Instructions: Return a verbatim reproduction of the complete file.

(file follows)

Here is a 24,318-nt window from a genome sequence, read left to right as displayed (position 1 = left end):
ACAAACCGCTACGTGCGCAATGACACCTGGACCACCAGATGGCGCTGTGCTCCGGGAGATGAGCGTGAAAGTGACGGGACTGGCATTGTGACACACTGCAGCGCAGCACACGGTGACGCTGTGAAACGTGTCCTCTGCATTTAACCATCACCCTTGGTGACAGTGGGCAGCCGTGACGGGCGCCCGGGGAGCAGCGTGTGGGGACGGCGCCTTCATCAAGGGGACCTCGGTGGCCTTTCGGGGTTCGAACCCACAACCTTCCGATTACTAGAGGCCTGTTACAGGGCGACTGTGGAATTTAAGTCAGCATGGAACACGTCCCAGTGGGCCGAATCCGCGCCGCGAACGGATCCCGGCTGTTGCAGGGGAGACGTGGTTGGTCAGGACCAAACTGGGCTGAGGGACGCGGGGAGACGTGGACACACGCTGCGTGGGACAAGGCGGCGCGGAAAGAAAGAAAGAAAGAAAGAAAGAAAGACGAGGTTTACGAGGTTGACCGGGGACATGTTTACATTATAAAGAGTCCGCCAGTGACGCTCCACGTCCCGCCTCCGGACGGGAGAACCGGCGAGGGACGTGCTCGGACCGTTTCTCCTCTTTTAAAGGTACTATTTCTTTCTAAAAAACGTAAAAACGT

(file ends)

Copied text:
Here is a 24,318-nt window from a genome sequence, read left to right as displayed (position 1 = left end):
ACAAACCGCTACGTGCGCAATGACACCTGGACCACCAGATGGCGCTGTGCTCCGGGAGATGAGCGTGAAAGTGACGGGACTGGCATTGTGACACACTGCAGCGCAGCACACGGTGACGCTGTGAAACGTGTCCTCTGCATTTAACCATCACCCTTGGTGACAGTGGGCAGCCGTGACGGGCGCCCGGGGAGCAGCGTGTGGGGACGGCGCCTTCATCAAGGGGACCTCGGTGGCCTTTCGGGGTTCGAACCCACAACCTTCCGATTACTAGAGGCCTGTTACAGGGCGACTGTGGAATTTAAGTCAGCATGGAACACGTCCCAGTGGGCCGAATCCGCGCCGCGAACGGATCCCGGCTGTTGCAGGGGAGACGTGGTTGGTCAGGACCAAACTGGGCTGAGGGACGCGGGGAGACGTGGACACACGCTGCGTGGGACAAGGCGGCGCGGAAAGAAAGAAAGAAAGAAAGAAAGAAAGACGAGGTTTACGAGGTTGACCGGGGACATGTTTACATTATAAAGAGTCCGCCAGTGACGCTCCACGTCCCGCCTCCGGACGGGAGAACCGGCGAGGGACGTGCTCGGACCGTTTCTCCTCTTTTAAAGGTACTATTTCTTTCTAAAAAACGTAAAAACGT